A rich culture of small-business production is not necessarily opposed to an innovative panoply of mega-corporations that keep our economy at the forefront of industrialized nations, despite Mr. Lind’s objections to the contrary.

Further, most conservatives have no problem with large corporations in the U.S. working in partnership with the government to ensure good infrastructure, education, and security environments so that those businesses can thrive. What is dangerous (Mr. Lind even quoted this himself) is when the President declares that anyone who built a business, risked everything they had, poured their soul into their work “didn’t build” their business. The tacit suggestion is that the system is ultimately responsible for the successes of the individual.

But we are then left to wonder: what is the system itself built upon?

The answer: the will of the individual. Our national ethos is built on the centrality of the creative and productive power of the individual. We celebrate individual efforts, success stories, achievements. Government’s job, the system’s job is to grease the wheels of private, individual ingenuity. No matter whether it’s a worker at Eli Lilly developing a new medication or someone is her garage starting a clothing company.

In the final analysis, Mr. Lind argues that a 21st Century Jeffersonian populism “can and should be pursued today,” which is surprising given his multitude of misrepresentations. He gives his straw men way too much credit. Anyone in their right mind would conclude that the conservatives he describes are a bunch of nutjobs, which I’m sure was the goal of his article in the first place. I digress…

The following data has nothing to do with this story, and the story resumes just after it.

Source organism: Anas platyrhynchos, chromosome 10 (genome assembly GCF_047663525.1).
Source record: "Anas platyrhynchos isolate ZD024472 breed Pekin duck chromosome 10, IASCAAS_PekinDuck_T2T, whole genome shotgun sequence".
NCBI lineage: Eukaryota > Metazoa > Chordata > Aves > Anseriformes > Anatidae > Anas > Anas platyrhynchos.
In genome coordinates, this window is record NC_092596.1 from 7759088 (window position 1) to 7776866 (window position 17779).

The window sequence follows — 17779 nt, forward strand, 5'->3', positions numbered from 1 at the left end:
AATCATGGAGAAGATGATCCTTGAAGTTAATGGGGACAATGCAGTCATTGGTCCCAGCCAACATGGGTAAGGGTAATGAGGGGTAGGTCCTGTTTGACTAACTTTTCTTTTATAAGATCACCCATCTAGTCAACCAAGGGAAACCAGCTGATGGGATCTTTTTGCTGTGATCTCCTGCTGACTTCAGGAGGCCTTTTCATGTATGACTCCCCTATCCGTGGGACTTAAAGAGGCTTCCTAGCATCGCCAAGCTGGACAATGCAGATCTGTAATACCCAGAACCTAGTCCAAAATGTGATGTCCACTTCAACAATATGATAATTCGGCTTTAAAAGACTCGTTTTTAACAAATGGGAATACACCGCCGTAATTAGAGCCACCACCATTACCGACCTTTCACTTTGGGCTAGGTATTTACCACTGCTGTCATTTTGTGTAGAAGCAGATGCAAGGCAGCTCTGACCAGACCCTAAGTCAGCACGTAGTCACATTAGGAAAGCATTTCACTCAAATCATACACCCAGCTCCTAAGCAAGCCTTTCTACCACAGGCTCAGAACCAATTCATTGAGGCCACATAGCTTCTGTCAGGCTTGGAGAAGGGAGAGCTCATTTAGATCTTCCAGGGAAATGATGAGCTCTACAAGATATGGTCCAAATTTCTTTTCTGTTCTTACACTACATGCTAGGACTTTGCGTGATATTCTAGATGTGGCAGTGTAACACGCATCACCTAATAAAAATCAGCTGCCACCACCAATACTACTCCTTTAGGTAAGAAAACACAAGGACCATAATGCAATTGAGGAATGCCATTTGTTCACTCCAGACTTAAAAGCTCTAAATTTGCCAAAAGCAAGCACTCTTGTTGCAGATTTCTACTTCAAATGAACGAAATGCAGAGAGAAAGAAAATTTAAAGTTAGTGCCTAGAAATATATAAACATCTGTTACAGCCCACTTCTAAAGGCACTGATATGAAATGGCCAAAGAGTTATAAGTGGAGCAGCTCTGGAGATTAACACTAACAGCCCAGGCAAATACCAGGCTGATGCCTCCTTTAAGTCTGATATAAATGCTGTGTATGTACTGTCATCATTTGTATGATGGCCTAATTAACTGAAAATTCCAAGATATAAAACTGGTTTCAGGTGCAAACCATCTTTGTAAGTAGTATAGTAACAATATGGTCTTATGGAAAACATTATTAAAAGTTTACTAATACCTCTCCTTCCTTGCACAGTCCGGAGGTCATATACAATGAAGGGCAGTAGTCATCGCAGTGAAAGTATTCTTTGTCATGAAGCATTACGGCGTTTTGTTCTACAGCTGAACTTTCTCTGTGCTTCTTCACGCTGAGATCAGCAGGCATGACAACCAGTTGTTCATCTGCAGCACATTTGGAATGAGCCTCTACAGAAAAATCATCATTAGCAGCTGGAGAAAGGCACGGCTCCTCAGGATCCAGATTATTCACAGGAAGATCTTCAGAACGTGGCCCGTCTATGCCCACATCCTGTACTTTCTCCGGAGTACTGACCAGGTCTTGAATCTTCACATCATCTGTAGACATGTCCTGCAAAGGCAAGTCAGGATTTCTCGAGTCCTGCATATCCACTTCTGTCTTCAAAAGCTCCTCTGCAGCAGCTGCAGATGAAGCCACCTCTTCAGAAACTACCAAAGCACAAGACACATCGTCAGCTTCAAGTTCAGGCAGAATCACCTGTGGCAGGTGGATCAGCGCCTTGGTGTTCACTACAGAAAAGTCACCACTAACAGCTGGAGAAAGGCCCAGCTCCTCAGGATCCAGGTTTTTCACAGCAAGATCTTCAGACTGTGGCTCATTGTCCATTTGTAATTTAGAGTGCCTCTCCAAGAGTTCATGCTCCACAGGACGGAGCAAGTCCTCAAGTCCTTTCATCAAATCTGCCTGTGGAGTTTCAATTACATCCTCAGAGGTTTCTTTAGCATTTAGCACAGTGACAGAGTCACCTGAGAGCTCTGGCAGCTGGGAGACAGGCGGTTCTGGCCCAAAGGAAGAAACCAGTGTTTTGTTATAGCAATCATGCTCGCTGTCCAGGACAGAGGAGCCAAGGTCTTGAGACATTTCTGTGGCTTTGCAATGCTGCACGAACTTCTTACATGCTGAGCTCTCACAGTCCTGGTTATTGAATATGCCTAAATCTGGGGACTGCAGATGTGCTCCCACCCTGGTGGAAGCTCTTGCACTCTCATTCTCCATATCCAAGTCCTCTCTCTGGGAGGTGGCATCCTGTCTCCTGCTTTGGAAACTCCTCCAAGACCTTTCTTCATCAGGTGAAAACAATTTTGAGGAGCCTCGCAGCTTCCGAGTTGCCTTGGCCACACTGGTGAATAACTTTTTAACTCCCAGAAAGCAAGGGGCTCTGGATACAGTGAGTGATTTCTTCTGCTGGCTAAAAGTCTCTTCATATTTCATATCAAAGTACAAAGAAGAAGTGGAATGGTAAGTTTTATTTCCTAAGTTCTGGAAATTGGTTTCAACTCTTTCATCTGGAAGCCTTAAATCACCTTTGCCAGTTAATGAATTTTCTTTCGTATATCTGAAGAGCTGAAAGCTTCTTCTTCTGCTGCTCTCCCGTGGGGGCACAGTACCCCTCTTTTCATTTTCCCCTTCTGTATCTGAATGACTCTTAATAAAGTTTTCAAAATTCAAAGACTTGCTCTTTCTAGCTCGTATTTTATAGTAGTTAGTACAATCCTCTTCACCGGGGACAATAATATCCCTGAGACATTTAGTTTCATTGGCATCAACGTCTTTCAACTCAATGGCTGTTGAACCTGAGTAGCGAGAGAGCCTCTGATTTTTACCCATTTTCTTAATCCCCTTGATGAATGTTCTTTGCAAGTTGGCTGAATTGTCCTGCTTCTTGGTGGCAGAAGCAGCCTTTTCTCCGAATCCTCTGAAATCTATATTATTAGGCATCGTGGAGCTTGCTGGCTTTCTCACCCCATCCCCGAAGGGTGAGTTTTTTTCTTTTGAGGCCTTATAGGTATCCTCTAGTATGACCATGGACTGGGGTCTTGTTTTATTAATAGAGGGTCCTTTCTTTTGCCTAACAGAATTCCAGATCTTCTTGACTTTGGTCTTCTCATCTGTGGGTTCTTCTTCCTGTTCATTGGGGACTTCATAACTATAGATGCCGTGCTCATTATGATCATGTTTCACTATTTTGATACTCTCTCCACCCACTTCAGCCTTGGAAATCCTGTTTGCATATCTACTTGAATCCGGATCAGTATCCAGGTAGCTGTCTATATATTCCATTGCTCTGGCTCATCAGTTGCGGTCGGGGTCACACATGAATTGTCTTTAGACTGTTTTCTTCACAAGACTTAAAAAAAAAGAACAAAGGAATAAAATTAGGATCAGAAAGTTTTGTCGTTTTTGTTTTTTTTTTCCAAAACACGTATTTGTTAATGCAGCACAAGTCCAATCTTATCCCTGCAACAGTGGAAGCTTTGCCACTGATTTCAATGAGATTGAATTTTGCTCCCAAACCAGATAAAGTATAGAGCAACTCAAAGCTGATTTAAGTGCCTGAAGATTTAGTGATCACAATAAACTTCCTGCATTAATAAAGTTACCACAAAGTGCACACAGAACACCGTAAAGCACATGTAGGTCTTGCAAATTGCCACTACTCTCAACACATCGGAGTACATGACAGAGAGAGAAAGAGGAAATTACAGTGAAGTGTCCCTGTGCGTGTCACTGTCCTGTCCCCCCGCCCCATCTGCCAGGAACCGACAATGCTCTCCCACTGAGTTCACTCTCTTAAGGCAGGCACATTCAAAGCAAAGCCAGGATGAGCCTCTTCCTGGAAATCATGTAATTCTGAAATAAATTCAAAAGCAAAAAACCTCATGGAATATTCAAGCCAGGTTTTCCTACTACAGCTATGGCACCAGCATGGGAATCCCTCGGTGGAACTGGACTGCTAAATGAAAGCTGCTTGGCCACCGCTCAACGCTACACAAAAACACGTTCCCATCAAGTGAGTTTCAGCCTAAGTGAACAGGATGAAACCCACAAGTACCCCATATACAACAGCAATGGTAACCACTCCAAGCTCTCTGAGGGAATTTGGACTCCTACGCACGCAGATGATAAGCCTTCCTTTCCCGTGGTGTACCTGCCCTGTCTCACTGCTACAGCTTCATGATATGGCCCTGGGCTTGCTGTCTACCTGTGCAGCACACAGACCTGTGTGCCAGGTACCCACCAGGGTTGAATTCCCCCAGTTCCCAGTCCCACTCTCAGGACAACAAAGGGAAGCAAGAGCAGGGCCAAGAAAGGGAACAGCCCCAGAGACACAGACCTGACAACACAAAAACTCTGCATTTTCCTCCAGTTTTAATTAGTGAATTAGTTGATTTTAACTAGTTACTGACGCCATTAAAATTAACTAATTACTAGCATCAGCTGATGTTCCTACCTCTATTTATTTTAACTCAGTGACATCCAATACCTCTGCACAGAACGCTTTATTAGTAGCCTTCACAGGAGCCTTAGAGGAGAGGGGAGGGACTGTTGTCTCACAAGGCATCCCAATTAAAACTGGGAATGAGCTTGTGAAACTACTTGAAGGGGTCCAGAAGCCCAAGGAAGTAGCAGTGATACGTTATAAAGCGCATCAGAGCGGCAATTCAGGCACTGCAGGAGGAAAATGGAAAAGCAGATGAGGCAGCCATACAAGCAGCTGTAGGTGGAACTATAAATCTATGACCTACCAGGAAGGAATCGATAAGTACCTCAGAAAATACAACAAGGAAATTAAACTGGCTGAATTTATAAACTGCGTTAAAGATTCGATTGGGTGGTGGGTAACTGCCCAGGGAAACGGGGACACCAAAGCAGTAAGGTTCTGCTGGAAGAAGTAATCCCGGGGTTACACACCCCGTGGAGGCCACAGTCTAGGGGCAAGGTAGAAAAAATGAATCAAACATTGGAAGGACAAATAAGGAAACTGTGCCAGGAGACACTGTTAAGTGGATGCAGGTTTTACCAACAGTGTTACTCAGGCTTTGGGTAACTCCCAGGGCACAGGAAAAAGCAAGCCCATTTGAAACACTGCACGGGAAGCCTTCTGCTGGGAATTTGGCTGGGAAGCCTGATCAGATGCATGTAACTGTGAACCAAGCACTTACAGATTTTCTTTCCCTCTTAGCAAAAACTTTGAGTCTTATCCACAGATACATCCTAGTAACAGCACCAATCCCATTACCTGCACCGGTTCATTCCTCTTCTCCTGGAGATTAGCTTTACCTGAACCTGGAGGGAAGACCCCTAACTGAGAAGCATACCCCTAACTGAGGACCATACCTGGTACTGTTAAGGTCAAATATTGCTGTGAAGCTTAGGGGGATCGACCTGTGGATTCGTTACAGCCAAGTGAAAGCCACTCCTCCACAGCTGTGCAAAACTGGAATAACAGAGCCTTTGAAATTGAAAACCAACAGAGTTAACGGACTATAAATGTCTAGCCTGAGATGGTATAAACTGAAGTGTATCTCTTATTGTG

A culture of self-sufficient hard work and success is not diametrically opposed to a culture of big business-innovation. So as much as Mr. Lind wishes it so, big business is not going to flee from the Republican party. The mere suggestion that big business only supports the Republican party is a silly assumption to even begin from. Business will continue to play both sides and support incumbents as they have been doing since the rise of our modern political system.

To be clear, I am sure that somewhere along the way some wild conservative Ted Nugent-type has made some arguments that Mr. Lind would point out in response to my grievances. There are plenty of outliers to be found on both sides of the spectrum. My point here has not been to defend Tea Party ideologies as it were but to show that Mr. Lind’s interpretation of libertarian- conservative views does not accurately represent libertarian-conservative views in general.